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Police Cadets

Aged between 13 and 18-years-old and want to know more about policing? Then Police Volunteer Cadets could be for you. You will be provided with a uniform and undertake a structured training programme during weekly meetings before an attestation and passing out parade. Cadets will be given a unique insight into policing with the opportunity to visit different departments such as the Air Support Unit, Dog Section and Roads Policing.

The Role

Cadets are between the ages of 13 and 18 and attend weekly meetings of around two hours with their local cadet group during term time.

Guided by a volunteer cadet leader (who is either a member of police staff, special constable, PCSO, police officer or civilian volunteer), cadets undertake a structured training programme, and will reach a range of learning milestones before an attestation and passing out parade.

Cadets are provided with a uniform and are taught how to be disciplined and independent , with many carry out basic drill practices.

The activities carried out at meetings each week differ amongst forces but include inputs on law and a variety of policing areas. There are lots of opportunities to visit different departments within constabularies such as the Air Support Unit, Dog Section, Firearms Unit, Roads Policing and Scenes of Crime unit.

Schemes are also structured to allow volunteers to earn awards and qualifications such as the Duke of Edinburgh Award

Cadets are expected to volunteer an average of three hours per month working in their communities on crime prevention and social action projects.  These include helping local officers with leaflet drops, crime prevention initiatives and test purchasing operations, or assisting with local events such as carnivals, county shows and remembrance parades.

Cadets between the ages of 16 and 18 can take active roles in mentoring the younger group members by becoming cadet leaders and have the chance to work towards a formal policing qualification.

Those aged 18+ are also offered training in leadership, communication and presentation skills to enter the next stage of their volunteer journey by becoming a cadet Leader.

Why become a cadet?

At the very heart of the cadet scheme is a sense of community and citizenship.  Cadets have an opportunity like no other to develop skills, learn, take part in exciting events and most importantly, have fun!

The national scheme now offers an accredited curriculum, providing evidence for CVs and skills to improve employability. It provides the chance to meet new people, helps individuals make positive life choices and enables them to influence the shape of their community.

Cadets are invited to take part in exciting events and to take on challenges with other constabularies. Some forces even offer the chance to participate in projects and events overseas.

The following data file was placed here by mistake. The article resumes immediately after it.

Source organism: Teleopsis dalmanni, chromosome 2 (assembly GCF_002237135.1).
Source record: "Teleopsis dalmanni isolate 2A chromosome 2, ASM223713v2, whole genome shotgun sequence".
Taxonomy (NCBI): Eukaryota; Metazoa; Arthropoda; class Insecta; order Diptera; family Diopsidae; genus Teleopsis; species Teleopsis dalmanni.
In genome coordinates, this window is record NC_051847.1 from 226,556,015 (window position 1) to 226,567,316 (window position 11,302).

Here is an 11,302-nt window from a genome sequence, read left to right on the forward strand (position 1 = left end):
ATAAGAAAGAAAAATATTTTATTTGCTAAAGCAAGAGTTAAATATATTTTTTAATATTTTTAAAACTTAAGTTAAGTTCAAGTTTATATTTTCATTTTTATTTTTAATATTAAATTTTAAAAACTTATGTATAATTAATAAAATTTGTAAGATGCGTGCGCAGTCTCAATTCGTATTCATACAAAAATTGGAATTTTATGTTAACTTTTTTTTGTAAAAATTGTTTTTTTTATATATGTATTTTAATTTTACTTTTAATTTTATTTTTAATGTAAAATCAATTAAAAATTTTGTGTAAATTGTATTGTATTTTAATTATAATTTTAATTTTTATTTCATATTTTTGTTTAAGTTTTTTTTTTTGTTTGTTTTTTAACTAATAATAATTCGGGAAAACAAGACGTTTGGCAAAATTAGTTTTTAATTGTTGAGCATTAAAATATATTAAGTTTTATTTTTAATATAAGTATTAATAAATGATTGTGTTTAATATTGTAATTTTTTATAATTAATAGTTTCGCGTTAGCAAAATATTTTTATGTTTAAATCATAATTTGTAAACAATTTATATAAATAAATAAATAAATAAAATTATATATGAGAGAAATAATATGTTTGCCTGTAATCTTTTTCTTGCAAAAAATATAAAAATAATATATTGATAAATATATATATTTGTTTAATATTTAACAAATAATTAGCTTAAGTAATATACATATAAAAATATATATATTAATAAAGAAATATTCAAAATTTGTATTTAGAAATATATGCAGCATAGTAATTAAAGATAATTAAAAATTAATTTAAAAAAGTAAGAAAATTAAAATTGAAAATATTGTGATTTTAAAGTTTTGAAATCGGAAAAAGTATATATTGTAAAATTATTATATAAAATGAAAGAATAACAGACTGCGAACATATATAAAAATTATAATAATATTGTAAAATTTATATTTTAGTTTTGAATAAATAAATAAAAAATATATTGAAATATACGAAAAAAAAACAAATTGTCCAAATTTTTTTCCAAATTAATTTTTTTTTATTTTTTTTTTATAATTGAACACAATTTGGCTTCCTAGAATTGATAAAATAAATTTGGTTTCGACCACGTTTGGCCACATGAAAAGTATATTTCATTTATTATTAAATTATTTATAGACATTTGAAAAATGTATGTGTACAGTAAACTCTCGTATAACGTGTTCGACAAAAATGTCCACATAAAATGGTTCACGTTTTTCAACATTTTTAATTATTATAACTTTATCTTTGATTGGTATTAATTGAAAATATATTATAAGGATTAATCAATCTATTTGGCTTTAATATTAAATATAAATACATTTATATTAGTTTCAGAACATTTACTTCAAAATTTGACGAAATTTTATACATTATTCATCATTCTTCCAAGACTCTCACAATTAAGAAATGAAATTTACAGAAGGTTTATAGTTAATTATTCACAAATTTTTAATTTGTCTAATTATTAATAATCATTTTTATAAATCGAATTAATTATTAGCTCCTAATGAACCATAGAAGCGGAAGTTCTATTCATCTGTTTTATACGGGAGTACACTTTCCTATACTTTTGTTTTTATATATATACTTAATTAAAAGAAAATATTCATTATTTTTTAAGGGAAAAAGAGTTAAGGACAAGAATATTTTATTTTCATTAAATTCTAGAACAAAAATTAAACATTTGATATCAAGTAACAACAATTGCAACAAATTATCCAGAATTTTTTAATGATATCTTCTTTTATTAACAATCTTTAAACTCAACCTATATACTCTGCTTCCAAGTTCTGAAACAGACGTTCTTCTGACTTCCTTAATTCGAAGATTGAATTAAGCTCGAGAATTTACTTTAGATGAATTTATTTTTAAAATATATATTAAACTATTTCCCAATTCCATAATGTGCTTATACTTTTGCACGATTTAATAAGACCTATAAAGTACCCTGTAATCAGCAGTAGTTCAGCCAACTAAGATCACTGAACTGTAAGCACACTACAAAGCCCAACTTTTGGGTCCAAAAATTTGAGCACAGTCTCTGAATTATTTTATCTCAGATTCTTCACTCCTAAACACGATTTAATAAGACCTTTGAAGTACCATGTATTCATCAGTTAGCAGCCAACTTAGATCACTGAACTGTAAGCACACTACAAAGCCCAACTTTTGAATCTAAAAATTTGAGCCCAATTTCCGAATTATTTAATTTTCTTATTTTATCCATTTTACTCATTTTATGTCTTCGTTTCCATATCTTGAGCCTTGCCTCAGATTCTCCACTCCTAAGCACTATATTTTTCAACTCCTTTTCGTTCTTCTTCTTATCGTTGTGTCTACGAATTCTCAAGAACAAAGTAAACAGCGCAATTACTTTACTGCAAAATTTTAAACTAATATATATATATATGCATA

Who can apply?

Any young person can apply after their 13th birthday.  Each police force has their own application criteria but all aim to be as inclusive as possible and to represent all areas of their communities.

Cadets are from all walks of life and the national scheme aims to make up 25% of its membership from those from vulnerable backgrounds.

Some forces will require applicants to go through a vetting process, please enquire with your local force for details application information.

 

Self confidence
Communication Skills
Independence
Decision Making
The ability to remain calm under pressure
Discipline

I am polish so can speak my native language, which can help with translation and communication with polish community groups.  I believe I am quite an open person, which allows me to connect and communicate with people easily.  Also, because I’m studying for A-levels, I have developed good problem-solving skills.

Wiktoria Faron

I have been with the cadets (as a cadet and as a cadet leader) for four years and I have gained a lot of confidence in my own ability and in my understanding of policing and the work of GMP. I have also learned about different management styles and ways of teaching to get the best out of the younger cadets.

Rob Slater

The best thing I have gained is discipline; it has really helped me change my behaviour for the better. When I started, my behaviour was unpredictable and challenging for the leaders, and I didn’t regularly attend.  I now never miss a session and have been promoted to cadet leader.  I have been able to do things I never thought I would do, for example, riot training with specialist riot police and taking part in the Iron Team Challenge with cadets from forces across the UK.

Kamaal Khaliq

As a cadet you get the chance to take part in a wide range of activities including camping, first aid, survival skills, award schemes such as Jack Petchey and Duke of Edinburgh, learning about the law, leafleting in communities and test purchasing. Test purchasing involves going into a shop undercover with a trading standards officer and a police officer to buy ‘over 18’ items. This particular activity makes shop keepers more aware of the potential danger of selling tobacco, alcohol and knives to underage costumers to reduce anti-social behaviour and knife crime.

Brandon Hylton

Being a cadet involves attending a weekly session. For me it is a Thursday evening.  Every week we have an input on law and once a month we have a sports night. Sometimes we have talks from officers or staff from policing areas such as the Dog Unit. We have visits to police departments such as the custody centre and we assist at local events such as the Suffolk show and music festivals.

Amy Laidler

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